A few standout moments:

Our guides: Escorted by Expedition Leder Angel Cardenas and expert local naturalists Johnny Balarezo and Usiel Vasquez, we traveled over 600 miles on this mighty river. Along the way we spotted seven primate species, 125 bird species, fish, reptiles and amphibians, and met many of the friendly people who live along the Amazon River. Every day was different but equally exciting.

Pink dolphins: As our excursion boats entered the mouth of the Pacaya River, we noticed that there were pink river dolphins everywhere. The water was moving quickly and they were taking advantage of the “open buffet” of fish moving with the swift current. We were able to watch them for about 30 minutes, and take plenty of photos. 

School visit: We stopped in the village of Nueva York for an un-announced visit. Everyone was so happy to see us. It was lunch time and many people came out of the houses to greet us as we walked through the village. A couple invited us in to see what they were cooking. Their fresh fish, cooked over an open fire, looked delicious. We visited the school, and delivered some supplies that IE guests had brought along to Peru. The kids were so full of energy and curiosity — and excitement for the soccer balls, pencils and books we’d brought. The grand prizes were backpacks — one for a boy, and one for a girl. After correctly answering some history and math questions a boy and a girl were each given a new backpack.

My private balcony: A favorite part of the wonderful new La Estrella Amazonica was the private balcony. I spent a lot of time during our daily siesta sitting out there, watching “earth’s greatest wilderness" pass by. Early June was beautiful time to be to be in the Amazon. The water was on it’s way down after the high season and the dark, rich soils were exposed on the riverbank. Planted rice crops were starting to sprout and I saw many birds feeding amongst them… black-necked stilts and large-billed terns, with colorful yellow-headed and oriole blackbirds feeding in the tall grass behind them. Seeing the passing scenery, wildlife and ever-changing cloud formations from my private balcony was something I looked forward to every day.

We made so many friends along the way — from the fishermen we met each day, to the extraordinary crew and amazing band, to the IE guests that we shared our days with. This part of the Amazon is a magical place, and our expedition was truly the “greatest voyage in natural history.”  This great experience lived up to, and surpassed every expectation I had… when do we go back?

While iconic places like Machu Picchu and the Parthenon are hot spots for travelers, lesser known sites across the globe offer insight into our past without the pesky crowds. The Inca and Maya left their archaeological mark on Latin America with fascinating sites that are “must sees” for travel connoisseurs. International Expeditions’ small-group treks take in a variety of these lesser known sites under the guidance of seasoned historian guides.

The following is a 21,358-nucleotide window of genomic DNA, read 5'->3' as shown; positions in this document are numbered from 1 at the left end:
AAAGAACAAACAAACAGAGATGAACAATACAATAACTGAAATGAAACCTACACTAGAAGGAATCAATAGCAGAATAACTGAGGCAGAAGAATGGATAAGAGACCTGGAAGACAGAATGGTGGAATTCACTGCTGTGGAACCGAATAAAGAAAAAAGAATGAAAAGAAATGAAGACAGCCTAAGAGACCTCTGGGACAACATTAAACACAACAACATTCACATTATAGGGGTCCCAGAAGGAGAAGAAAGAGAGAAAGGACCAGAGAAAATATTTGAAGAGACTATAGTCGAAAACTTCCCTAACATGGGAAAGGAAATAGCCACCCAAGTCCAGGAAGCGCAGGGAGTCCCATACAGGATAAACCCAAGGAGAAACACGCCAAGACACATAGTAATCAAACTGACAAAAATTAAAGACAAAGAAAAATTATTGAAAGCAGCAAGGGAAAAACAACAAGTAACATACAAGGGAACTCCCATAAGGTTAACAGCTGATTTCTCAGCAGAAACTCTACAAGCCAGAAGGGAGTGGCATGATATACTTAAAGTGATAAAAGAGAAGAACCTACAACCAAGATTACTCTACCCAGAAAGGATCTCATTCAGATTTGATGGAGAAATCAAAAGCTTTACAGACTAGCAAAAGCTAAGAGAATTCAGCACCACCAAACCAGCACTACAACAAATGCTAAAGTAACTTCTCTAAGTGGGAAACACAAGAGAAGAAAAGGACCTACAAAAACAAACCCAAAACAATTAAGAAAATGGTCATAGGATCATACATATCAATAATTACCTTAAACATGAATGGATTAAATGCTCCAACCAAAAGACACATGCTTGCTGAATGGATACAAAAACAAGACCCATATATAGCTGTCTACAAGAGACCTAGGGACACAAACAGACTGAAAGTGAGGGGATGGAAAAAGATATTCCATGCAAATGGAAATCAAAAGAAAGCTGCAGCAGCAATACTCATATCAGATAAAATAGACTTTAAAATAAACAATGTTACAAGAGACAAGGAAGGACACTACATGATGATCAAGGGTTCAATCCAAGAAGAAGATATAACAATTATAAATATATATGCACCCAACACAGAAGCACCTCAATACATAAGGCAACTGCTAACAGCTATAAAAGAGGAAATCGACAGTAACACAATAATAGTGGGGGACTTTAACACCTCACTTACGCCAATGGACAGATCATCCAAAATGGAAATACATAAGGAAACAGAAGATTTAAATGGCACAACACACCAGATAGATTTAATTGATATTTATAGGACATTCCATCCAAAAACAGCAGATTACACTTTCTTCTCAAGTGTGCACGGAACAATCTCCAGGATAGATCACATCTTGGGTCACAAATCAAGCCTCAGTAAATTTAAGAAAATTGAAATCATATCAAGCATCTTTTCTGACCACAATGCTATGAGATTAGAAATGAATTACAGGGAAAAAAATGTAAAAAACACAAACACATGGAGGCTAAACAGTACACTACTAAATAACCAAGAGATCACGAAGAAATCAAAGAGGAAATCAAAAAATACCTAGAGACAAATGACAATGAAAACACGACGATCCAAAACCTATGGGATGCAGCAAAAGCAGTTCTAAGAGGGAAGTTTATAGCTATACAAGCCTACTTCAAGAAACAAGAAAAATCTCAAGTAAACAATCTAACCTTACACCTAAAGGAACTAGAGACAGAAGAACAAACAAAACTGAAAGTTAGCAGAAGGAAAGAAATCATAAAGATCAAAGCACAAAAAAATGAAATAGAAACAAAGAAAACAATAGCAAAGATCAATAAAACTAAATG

1. Cuenca is quickly gaining a reputation as a city combining Spanish style with French influences, but a quick turn through town will reveal both Inca and pre-Inca Cañari ruins. Cuenca was actually connected to the Pacific coast and Amazon rainforest off an extension of the Inca Trail – which of course runs to Machu Picchu.
  2. Scattered through the Ecuadorian countryside are restored archaeological sites like the Baths of the Inca, once used in purification rituals before ceremonies of religious significance.
  3. Travelers can venture to Ingapirca, a complex network of stone structures that surround a circular sun temple used by both the Inca and Cañari, constructed in the late 15th century. Here you may walk around the ruins, climb the stairs up to the temple and even sit where the Inca did during their ceremonies.


  1. While Machu Picchu is undoubtedly the best-known of Peru’s abandoned cities, explorers should make it a point to explore Tucume, in Northern Peru. This vast complex of Lambayeque ruins — first excavated in the 1930s — is home to an impressive, prehistoric urban site which encompassed 26 pyramids. Guests wander through the labyrinth of courtyards or can head to an overlook still used by local shamans in healing ceremonies – Tucume is renowned locally for having magical power.
  2. The adventurous can take the 45-minutes hike/climb to the plateau where the Kuelap complex is perched. Older than the Inca Empire, Kuelap was home to the “Cloud People.” The area’s remoteness has kept the fortress relatively unknown, but in addition to hundreds of ancient stone homes, within the walls travelers can also find air plants, bromeliads and orchids.
  3. Winay Wayna may very well have served as an ancient rest stop for travelers walking the Inca Trail to Machu Picchu. The ruins consist of upper and lower house complexes connected by a staircase and fountain structures.


What are your favorite lesser-known ruins in Latin America? Let us know in the comments.